You’ve consistently volunteered in the cycling community and supported youth cycling through a wide range of city programs. You’re often volunteering at the velodrome and have donated funds to support young cyclists through the World Bicycle Relief,  and Canadian youth racing abroad through programs such as Ignite Junior Cycling and the Apeldoorn NextGen project.  Why has youth cycling been a priority for you?  

Throughout my life I have volunteered in various capacities, at the Hamilton World Championships, with Environmental groups, at CAMH and with Randonneurs Ontario. Once I started at riding at the track and of being retired, I decide that I would give back to a sport that helped me so much in my life.  While I was still working, I was fortunate to be in a Management position in the Parks department. This allowed to me help when asked about cycling events or programs in Park spaces. It’s not easy to manoeuvre through the “System” to get cycling into Parks. It is seen by many as harmful to green spaces or outside of the normal type of event suitable for Parks. We did manage to get permits for cycling at various parks. These include Criterium type races, Cyclo-cross, Pump tracks, a Skills Park and Grass track training for young riders. We also had the opportunity to build a permanent (instead of temporary which is what was initially planned) BMX park for the PanAm games.

I saw the enthusiasm of the young riders at the track and started volunteering at track events. Watching these young riders grow and achieve remarkable levels of accomplishments on the World Stage is very satisfying. To me supporting these young riders is a no brainer. These young riders can grow and be competitive at the highest levels. Supporting young riders and giving them the opportunities to race abroad and at home is also a part of that process. Having watched young riders grow and achieve throughout my life it became very clear that the road to riding at high levels is not an easy one. By helping to provide the opportunities through Ignite Junior Cycling and Apeldoorn NextGen that road becomes easier. World Bicycle Relief is another area where a bike can change a life. So as cycling has brought so much to my life; when I am able to help, I will.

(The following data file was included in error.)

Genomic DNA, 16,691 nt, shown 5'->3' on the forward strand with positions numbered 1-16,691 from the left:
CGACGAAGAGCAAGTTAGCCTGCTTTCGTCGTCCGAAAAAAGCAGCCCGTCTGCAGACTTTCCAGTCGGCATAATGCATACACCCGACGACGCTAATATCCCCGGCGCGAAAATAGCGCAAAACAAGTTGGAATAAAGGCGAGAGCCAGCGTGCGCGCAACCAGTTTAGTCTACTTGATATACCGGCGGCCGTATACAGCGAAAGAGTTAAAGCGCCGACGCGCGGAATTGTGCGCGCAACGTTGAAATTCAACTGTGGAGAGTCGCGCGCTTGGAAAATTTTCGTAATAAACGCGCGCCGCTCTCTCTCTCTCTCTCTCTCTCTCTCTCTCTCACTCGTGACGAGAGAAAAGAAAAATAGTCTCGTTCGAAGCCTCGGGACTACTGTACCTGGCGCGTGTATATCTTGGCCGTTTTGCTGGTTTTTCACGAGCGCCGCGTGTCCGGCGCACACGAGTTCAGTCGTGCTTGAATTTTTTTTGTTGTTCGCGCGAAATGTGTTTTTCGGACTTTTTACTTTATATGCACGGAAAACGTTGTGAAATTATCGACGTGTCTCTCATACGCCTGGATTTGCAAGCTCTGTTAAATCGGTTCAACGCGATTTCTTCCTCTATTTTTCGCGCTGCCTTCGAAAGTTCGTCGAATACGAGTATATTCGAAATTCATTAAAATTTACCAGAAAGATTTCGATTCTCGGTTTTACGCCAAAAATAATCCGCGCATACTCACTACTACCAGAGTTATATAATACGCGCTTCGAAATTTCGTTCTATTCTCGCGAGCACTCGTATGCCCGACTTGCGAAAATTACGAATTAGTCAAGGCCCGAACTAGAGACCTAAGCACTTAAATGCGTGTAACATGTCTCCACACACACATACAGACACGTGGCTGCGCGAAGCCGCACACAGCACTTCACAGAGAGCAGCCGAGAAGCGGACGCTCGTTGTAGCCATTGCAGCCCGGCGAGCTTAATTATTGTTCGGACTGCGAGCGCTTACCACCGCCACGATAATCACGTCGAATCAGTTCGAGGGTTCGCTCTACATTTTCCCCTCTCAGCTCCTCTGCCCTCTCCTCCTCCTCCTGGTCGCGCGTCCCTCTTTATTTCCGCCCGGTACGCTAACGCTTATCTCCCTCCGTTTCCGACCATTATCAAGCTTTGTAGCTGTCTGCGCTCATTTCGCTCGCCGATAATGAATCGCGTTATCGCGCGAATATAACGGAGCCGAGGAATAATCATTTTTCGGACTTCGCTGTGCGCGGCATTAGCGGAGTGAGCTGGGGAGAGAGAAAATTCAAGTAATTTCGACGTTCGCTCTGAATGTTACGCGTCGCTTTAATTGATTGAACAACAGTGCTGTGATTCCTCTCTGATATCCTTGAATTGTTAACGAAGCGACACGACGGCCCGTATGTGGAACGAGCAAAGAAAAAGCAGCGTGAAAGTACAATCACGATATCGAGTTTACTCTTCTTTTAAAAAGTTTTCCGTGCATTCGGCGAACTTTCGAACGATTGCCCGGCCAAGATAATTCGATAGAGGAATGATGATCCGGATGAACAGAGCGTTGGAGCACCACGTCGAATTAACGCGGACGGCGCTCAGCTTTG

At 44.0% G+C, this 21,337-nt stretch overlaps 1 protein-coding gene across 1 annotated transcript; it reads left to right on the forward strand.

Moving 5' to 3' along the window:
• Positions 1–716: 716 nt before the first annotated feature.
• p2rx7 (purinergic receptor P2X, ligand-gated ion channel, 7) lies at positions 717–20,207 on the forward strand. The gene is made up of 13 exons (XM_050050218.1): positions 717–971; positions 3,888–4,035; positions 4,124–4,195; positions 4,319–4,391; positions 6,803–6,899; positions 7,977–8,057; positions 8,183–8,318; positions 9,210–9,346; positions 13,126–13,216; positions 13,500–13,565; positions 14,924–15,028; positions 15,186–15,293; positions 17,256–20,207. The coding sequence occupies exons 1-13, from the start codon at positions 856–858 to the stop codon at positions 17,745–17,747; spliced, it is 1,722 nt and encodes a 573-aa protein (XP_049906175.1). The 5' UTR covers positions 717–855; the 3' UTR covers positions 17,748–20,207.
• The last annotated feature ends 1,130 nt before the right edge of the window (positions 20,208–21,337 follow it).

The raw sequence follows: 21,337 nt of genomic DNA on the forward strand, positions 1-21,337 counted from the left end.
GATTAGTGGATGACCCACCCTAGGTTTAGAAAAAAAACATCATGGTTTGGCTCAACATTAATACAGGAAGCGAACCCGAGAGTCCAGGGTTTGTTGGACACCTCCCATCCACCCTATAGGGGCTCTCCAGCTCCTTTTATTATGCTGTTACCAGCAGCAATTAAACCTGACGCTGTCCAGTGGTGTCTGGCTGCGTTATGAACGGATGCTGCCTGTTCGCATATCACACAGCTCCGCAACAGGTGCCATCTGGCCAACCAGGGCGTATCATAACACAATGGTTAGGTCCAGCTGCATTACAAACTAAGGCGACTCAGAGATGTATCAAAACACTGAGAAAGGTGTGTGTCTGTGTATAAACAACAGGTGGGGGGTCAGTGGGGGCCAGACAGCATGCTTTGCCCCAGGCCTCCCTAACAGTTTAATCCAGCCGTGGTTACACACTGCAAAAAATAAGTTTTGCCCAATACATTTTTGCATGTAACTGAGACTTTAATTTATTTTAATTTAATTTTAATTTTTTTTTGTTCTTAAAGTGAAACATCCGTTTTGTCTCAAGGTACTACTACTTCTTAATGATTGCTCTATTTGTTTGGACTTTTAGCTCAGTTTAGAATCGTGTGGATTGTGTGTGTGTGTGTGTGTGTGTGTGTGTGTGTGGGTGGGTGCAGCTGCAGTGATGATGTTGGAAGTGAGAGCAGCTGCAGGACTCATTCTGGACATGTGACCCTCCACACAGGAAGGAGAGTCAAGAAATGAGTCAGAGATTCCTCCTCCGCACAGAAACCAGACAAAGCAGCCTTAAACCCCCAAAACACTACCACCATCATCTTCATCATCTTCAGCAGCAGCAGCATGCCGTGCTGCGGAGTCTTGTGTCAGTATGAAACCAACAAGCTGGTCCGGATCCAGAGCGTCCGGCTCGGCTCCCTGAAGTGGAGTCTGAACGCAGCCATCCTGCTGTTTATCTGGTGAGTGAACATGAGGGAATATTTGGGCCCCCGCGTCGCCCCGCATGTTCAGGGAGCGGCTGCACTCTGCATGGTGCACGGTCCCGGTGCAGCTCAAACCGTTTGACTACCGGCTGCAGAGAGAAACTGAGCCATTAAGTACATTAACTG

You’ve ridden hundreds of thousands of kilometres  all over Canada, but also know Toronto’s extensive park system and bike paths better than anyone. What’s been your most memorable ride and what’s your favorite loop in the heart Toronto? 

As far as favourite routes in the Heart of Toronto there are more than one. The trail system is marvellous. My go to routes includes the Don Valley trail lower and upper, the ride to the Lighthouse in Tommy Thompson Park, The Waterfront Trail out to the Rouge River and what I like to call the Seven Hills which includes the Bayview Extension, Sunnybrook Stables, Sunnybrook Hospital, Glendon College, The Science Center, Thorncliff and finally Beechwood. My favourite ride is with the Zoo Loop guys which goes out from Steeles to Annina’s in Goodwood and back. Much of this is on Gravel roads in the countryside. Just a bunch of old guys and girls on a leisurely ride enjoying each other’s company and solving all the world’s problems.